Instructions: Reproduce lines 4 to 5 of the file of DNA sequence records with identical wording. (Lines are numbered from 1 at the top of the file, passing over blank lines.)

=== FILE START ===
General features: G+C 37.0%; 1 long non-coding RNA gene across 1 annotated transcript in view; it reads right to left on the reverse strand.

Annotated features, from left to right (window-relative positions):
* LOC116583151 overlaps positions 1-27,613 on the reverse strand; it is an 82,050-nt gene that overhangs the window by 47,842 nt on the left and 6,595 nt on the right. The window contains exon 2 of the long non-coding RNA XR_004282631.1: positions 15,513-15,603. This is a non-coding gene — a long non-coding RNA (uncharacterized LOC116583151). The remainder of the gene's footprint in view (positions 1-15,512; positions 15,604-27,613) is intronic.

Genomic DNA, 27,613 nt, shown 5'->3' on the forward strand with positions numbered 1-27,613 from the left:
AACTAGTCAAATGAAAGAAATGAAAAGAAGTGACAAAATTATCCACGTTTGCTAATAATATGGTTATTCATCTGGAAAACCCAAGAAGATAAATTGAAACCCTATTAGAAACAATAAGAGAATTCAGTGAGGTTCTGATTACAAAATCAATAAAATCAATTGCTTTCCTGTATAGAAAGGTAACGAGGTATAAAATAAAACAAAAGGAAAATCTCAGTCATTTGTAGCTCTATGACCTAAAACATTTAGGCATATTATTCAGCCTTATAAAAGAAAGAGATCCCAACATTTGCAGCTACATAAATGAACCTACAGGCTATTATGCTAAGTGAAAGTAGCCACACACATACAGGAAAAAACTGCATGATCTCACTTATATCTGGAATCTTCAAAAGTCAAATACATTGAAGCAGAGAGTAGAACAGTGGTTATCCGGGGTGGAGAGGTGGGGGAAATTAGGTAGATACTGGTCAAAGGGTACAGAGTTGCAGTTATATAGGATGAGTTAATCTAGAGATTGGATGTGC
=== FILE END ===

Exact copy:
Genomic DNA, 27,613 nt, shown 5'->3' on the forward strand with positions numbered 1-27,613 from the left:
AACTAGTCAAATGAAAGAAATGAAAAGAAGTGACAAAATTATCCACGTTTGCTAATAATATGGTTATTCATCTGGAAAACCCAAGAAGATAAATTGAAACCCTATTAGAAACAATAAGAGAATTCAGTGAGGTTCTGATTACAAAATCAATAAAATCAATTGCTTTCCTGTATAGAAAGGTAACGAGGTATAAAATAAAACAAAAGGAAAATCTCAGTCATTTGTAGCTCTATGACCTAAAACATTTAGGCATATTATTCAGCCTTATAAAAGAAAGAGATCCCAACATTTGCAGCTACATAAATGAACCTACAGGCTATTATGCTAAGTGAAAGTAGCCACACACATACAGGAAAAAACTGCATGATCTCACTTATATCTGGAATCTTCAAAAGTCAAATACATTGAAGCAGAGAGTAGAACAGTGGTTATCCGGGGTGGAGAGGTGGGGGAAATTAGGTAGATACTGGTCAAAGGGTACAGAGTTGCAGTTATATAGGATGAGTTAATCTAGAGATTGGATGTGC